Cover: Three Essays on Value in Health Care

Three Essays on Value in Health Care

Workplace Wellness Program Return on Investment, Effectiveness of Monetary Penalties for Tobacco Cessation Non-Participation, and Physician Perceptions of Their Use of Time and Appropriateness of Care Provided

Published Jun 12, 2018

by John P. Caloyeras

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This dissertation, in a three paper format, examines three policy levers for improving health care value. The first paper examines the return-on-investment of PepsiCo's workplace wellness program, concluding that while the program as a whole saves health care dollars, the primary drivers of savings are those interventions focused on employees with manifest diseases as opposed to unhealthy lifestyles. The second paper estimates the impact of a $600 per year surcharge applied to tobacco users who do not participate in a Fortune-100 employer's tobacco cessation intervention. Findings indicate the surcharge modestly increased participation in the tobacco cessation intervention. However, given low participation rates and the characteristics of tobacco users versus non-users, the primary effect of the policy is to shift health care costs towards employees who on average are of lower socioeconomic status vs. their non-tobacco using counterparts. In the third paper, a novel physician survey is developed to examine physician perceptions regarding their use of time and the appropriateness of care they provide. Findings from the implementation of the survey among clinic-based physicians within four sites of the Southern California Permanente Medical Group indicate that the opportunity exists to improve health care value along these two value domains, but that it is less than commonly accepted national wisdom. Collectively, these three studies support the notion that a multi-pronged approach — in which many different policy levers are simultaneously pulled — is needed to improve the value of health care in the US. In addition, results emphasize the need to carefully monitor implemented policies to both identify unintended consequences and characterize where and among whom a given policy option is most effective.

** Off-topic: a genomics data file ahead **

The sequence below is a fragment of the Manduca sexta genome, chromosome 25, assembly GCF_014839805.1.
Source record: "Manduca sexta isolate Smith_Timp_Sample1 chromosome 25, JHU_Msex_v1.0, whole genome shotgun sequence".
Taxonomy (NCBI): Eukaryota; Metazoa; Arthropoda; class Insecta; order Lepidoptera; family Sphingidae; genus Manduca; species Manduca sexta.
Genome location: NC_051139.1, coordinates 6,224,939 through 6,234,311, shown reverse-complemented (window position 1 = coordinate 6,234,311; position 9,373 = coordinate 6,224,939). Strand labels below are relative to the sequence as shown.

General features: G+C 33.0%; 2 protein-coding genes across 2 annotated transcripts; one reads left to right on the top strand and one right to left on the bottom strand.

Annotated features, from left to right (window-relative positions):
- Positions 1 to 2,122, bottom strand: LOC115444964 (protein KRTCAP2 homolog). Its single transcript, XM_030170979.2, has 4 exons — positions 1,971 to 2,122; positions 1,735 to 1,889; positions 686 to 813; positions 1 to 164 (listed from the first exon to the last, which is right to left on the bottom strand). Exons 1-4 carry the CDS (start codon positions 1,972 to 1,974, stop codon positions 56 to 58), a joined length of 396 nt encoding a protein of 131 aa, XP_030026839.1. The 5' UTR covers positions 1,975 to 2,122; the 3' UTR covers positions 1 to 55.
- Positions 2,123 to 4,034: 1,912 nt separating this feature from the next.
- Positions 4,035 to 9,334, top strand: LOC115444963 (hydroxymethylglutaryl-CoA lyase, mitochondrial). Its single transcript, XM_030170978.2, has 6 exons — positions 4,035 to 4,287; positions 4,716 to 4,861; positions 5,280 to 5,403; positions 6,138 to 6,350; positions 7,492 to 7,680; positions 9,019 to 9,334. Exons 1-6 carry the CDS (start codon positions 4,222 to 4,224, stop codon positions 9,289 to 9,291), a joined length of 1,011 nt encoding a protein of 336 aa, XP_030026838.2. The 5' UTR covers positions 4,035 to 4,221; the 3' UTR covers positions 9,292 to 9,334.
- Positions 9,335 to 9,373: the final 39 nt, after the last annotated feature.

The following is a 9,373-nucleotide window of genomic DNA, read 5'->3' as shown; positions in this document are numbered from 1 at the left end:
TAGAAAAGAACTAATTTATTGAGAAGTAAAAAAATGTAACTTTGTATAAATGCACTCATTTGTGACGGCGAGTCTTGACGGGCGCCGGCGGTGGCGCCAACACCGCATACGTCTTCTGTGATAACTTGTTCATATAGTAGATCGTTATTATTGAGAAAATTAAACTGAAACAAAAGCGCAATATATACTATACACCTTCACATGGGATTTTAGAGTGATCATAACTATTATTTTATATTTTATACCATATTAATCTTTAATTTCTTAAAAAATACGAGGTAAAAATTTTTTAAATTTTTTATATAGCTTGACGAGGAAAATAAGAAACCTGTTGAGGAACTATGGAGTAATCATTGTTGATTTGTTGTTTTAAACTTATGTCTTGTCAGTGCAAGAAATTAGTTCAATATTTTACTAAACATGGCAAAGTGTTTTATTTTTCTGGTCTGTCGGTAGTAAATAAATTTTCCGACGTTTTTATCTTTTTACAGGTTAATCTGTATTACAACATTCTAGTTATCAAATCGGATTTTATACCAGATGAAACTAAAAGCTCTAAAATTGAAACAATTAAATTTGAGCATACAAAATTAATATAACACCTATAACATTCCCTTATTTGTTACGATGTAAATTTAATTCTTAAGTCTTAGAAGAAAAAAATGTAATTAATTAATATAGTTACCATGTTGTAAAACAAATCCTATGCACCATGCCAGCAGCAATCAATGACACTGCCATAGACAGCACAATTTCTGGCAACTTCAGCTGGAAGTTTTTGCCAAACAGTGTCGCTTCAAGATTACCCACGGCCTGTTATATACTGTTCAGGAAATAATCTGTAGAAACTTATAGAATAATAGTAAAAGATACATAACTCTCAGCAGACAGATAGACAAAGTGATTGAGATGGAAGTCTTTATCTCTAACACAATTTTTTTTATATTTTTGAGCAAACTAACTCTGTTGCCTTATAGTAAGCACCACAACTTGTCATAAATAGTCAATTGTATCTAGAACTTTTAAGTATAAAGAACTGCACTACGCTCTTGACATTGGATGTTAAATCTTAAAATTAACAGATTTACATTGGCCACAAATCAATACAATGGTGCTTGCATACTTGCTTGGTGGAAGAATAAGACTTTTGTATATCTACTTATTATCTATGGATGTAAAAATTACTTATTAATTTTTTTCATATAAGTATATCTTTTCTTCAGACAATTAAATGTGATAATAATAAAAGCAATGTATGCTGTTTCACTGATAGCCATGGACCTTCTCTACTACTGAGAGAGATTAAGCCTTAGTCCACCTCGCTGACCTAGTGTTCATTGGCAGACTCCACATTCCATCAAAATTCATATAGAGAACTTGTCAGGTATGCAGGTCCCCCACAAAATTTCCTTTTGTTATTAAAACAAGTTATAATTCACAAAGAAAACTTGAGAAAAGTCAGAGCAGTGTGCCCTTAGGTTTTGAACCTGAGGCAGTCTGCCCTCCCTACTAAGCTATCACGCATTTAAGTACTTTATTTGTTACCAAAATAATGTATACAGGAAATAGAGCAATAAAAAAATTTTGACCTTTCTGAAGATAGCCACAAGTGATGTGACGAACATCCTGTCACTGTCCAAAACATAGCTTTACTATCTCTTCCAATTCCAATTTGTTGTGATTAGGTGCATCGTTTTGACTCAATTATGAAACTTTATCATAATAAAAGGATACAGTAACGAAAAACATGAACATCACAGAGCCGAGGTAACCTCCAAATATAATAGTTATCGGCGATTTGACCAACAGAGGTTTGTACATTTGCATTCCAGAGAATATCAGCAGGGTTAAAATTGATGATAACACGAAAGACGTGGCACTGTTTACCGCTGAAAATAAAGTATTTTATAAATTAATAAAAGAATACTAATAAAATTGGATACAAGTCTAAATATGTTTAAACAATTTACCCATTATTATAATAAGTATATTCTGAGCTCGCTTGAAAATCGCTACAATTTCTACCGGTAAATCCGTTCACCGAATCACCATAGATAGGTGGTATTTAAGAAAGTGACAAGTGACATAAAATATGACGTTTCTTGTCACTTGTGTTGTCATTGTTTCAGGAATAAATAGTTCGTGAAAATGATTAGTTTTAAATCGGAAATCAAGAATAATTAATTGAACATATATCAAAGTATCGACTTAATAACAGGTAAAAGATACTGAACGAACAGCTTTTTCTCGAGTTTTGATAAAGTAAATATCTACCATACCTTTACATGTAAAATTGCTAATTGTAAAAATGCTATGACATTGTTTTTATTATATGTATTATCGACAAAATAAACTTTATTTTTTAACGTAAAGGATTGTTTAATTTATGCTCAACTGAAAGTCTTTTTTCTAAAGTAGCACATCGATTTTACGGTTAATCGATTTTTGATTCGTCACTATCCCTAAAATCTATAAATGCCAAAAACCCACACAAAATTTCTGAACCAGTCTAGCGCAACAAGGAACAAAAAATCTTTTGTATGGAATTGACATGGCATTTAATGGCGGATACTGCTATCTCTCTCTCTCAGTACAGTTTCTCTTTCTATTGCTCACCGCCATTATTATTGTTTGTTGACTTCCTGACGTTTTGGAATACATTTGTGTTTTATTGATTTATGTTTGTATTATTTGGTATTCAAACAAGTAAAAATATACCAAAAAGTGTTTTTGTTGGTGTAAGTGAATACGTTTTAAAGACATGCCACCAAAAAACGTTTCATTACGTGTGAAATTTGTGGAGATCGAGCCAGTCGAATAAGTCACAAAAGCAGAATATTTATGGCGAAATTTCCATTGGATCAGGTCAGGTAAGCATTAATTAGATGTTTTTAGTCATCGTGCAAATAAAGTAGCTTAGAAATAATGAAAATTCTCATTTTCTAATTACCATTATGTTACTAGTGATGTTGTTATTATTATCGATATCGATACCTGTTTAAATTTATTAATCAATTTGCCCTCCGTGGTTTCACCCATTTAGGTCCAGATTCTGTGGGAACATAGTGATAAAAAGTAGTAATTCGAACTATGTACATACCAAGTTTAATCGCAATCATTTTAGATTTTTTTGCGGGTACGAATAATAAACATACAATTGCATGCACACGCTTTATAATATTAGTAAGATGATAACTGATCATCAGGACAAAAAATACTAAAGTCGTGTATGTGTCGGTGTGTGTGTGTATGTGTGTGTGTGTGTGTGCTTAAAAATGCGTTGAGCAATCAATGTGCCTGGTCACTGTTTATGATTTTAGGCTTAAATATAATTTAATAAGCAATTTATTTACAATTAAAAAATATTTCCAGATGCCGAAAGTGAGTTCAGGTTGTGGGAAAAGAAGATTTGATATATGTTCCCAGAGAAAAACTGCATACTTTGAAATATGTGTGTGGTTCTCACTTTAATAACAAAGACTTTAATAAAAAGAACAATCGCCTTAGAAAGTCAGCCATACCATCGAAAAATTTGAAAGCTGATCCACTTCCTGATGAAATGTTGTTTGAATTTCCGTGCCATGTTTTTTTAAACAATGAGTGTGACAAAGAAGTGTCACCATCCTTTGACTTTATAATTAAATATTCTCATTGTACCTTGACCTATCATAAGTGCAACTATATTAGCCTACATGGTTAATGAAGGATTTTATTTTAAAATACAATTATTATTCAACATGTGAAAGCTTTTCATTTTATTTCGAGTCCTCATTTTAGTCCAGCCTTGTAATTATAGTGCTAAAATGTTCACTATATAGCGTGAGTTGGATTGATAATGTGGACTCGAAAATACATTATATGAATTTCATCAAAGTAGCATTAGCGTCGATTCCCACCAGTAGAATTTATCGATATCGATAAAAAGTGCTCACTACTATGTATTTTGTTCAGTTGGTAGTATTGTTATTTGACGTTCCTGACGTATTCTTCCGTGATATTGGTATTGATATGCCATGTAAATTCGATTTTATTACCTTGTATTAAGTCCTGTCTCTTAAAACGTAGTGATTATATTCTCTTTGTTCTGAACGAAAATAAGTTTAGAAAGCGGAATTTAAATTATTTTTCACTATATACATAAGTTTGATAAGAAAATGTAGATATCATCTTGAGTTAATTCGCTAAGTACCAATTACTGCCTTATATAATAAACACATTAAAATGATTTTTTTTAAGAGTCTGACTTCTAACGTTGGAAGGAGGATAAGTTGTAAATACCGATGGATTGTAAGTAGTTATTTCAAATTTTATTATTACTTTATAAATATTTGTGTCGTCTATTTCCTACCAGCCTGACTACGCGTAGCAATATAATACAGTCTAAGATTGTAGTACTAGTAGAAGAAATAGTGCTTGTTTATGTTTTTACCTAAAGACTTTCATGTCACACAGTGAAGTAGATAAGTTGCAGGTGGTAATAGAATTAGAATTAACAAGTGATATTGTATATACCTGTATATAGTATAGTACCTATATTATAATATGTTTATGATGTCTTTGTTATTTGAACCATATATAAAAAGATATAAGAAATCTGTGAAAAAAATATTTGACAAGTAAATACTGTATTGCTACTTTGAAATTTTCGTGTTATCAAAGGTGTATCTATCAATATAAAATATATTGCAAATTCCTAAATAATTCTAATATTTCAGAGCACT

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This document was submitted as a dissertation in August 2017 in partial fulfillment of the requirements of the doctoral degree in public policy analysis at the Pardee RAND Graduate School. The faculty committee that supervised and approved the

This publication is part of the RAND dissertation series. Pardee RAND dissertations are produced by graduate fellows of the Pardee RAND Graduate School, the world's leading producer of Ph.D.'s in policy analysis. The dissertations are supervised, reviewed, and approved by a Pardee RAND faculty committee overseeing each dissertation.

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